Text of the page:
‘Lo Ada Ninde,’ ‘Salalihini Kowul,’ ‘Mal Bara Himidiriye,’ ‘Jesu Rajanani’ and ‘Nisala Rae’ sung with C.T. and ‘Mihiri Suwada,’ ‘Nanwanu Sri Lanka Ran Wan Karalin,’ ‘Kalu Kelani Nadee,’ ‘Ru Raese Adina Lese’ and many other songs sung with Susil in the latter part of 1940 and early 1950s are a few highly popular songs in every household even today.

The legendary cinema Sakvithi Gamini Fonseka recalled the memories of Latha at her 50th anniversary of becoming the leading female voice celebrated in 1997. Gamini was an art student of Susil Premaratna in the ‘50s. While he was drawing practicals at Susil’s home, Latha was rehearsing a song in the next room. Gamini became inquisitive to know where that melodious lovely voice was resonating. Gamini peeped into the room quietly as directed by Susil and saw a lovely teenage girl singing. This was how Gamini and Latha first met each other.

In recognition of her miraculous voice on par with Latha Mangeshkar, queen of music in India, deep voice playback singer Susil Premaratne named this future nightingale of Sri Lanka as one and only Latha of the island of Sri Lanka in 1949 or 1950. Not Jenevi, it was Susil and Latha coupled singers as published in all posters of musical shows in 1950, ‘51 and ‘52.

‘Namo Mariyanee’ recorded in 1948 became a household favourite in Sri Lanka showered upon with outstanding success. Talented with a high-scale voice she was in high demand for church carols. ‘Seethala Duruthu Mahe,’ ‘Nunwa Jaya Handa Pem,’ ‘Soka Nege Mae Den,’ ‘Oba Prema Raja Mage’ and many other songs recorded in 1948, 1949 and 1950s became highly popular together with carol songs composed by Fr. Mercelyn Jayakody. She was fortunate to have recorded a few songs like ‘Sukomala Banda Lelawa,’ ‘Dunhinda Helena’ and ‘Diyaluma Helena’ originally sung by Chitra Somapala. By 1950 she became a shining spectacle invading the living rooms of each and every household in Sri Lanka with her beaming golden voice. Mohamed Ghouse, P.L.A. Somapala and B.S. Perera, famous musicians at the time, brilliantly utilised her harmonious voice of high-pitched tone into their musical creations. All these musicians invited her to participate in all the musical shows organised throughout the island in the early ‘50s.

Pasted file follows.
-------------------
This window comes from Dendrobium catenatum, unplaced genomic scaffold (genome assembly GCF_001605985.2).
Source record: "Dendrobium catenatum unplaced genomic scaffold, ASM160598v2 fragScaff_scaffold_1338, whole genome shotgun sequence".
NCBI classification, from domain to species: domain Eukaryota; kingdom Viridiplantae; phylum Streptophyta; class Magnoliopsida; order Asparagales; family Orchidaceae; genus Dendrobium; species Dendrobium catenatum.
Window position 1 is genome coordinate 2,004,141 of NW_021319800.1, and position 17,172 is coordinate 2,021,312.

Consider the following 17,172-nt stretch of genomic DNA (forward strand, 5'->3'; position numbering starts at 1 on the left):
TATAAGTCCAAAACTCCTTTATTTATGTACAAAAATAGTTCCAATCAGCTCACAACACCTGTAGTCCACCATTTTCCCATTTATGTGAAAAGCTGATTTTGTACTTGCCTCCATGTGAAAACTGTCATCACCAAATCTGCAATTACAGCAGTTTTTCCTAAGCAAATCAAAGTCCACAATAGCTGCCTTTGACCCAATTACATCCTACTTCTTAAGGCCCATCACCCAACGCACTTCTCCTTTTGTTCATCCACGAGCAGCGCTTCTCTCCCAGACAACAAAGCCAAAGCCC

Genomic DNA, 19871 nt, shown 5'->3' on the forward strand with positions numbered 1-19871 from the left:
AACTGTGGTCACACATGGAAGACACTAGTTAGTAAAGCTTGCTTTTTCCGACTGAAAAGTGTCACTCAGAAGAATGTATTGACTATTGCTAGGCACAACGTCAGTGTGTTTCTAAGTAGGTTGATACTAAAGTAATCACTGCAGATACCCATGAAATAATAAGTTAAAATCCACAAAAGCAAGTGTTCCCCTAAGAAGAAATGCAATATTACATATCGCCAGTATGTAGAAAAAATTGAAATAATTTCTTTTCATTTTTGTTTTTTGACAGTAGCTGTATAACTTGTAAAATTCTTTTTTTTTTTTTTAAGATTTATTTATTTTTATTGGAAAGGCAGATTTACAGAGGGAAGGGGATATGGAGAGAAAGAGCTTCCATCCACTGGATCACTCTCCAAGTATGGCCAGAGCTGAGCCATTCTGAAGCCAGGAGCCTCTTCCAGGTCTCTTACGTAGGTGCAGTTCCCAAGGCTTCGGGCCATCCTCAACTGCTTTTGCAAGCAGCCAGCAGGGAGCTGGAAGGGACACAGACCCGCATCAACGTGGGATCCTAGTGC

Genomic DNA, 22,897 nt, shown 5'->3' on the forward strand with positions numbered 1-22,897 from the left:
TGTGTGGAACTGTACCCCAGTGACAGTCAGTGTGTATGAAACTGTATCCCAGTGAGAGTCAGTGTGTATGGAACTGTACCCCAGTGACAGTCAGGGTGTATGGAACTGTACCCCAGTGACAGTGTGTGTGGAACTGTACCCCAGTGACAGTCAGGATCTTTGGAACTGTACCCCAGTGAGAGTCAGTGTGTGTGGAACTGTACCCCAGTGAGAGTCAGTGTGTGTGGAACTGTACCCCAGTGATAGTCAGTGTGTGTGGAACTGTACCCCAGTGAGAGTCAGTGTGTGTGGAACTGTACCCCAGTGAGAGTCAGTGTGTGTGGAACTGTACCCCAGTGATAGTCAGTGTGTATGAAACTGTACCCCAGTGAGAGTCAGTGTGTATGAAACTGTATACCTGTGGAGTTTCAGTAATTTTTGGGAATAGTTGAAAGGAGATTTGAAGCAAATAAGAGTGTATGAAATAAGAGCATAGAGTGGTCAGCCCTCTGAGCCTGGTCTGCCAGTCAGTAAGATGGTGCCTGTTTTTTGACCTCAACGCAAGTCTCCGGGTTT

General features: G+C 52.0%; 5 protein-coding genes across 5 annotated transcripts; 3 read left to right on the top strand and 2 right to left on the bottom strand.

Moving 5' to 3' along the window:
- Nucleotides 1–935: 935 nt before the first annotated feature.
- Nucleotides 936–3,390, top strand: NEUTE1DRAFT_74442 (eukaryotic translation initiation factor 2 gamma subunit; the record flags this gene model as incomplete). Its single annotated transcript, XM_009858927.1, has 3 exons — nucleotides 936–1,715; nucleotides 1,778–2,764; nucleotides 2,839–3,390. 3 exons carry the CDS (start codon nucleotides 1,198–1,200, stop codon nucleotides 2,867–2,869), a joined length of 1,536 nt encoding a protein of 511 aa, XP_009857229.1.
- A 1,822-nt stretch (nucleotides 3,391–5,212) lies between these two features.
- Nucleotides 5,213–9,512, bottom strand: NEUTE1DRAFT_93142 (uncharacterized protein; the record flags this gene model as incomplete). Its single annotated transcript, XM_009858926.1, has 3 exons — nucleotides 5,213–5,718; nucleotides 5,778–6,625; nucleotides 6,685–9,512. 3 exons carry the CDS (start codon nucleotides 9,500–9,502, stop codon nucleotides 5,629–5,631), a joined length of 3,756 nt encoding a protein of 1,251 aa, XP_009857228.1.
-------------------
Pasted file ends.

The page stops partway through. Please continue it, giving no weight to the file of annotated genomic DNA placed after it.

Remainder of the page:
Playback singing 

In 1953 Latha made her debut in playback singing behind the screen in ‘Eda Rae’. Three duets were recorded as ‘Hari Hari,’ ‘Hebeta Mage Luck Kale’ and ‘Prithi Prithi Darling’ with famous actor Herby Seneviratne and music composed by legendary Music Director Mohamed Ghouse. All these songs were comedy songs.

But her second film ‘Prema Tharagaya’ screened in 1953 became the milestone in Latha’s life. It was the starting point of Latha to become a playback singer to leading charters of movies. The duet ‘Honda Hondama Weya Lowa Kisima Thenaka Neha’ in ‘Prema Tharagaya’ was recorded by Latha and Dharmadasa Walpola who later became the silver voice behind the Sinhala silver screen and paved the way not only to become the most demanding playback singers for main roles at the time, but also to be a lovely couple who after five years tied the nuptial knot on 12 April 1958.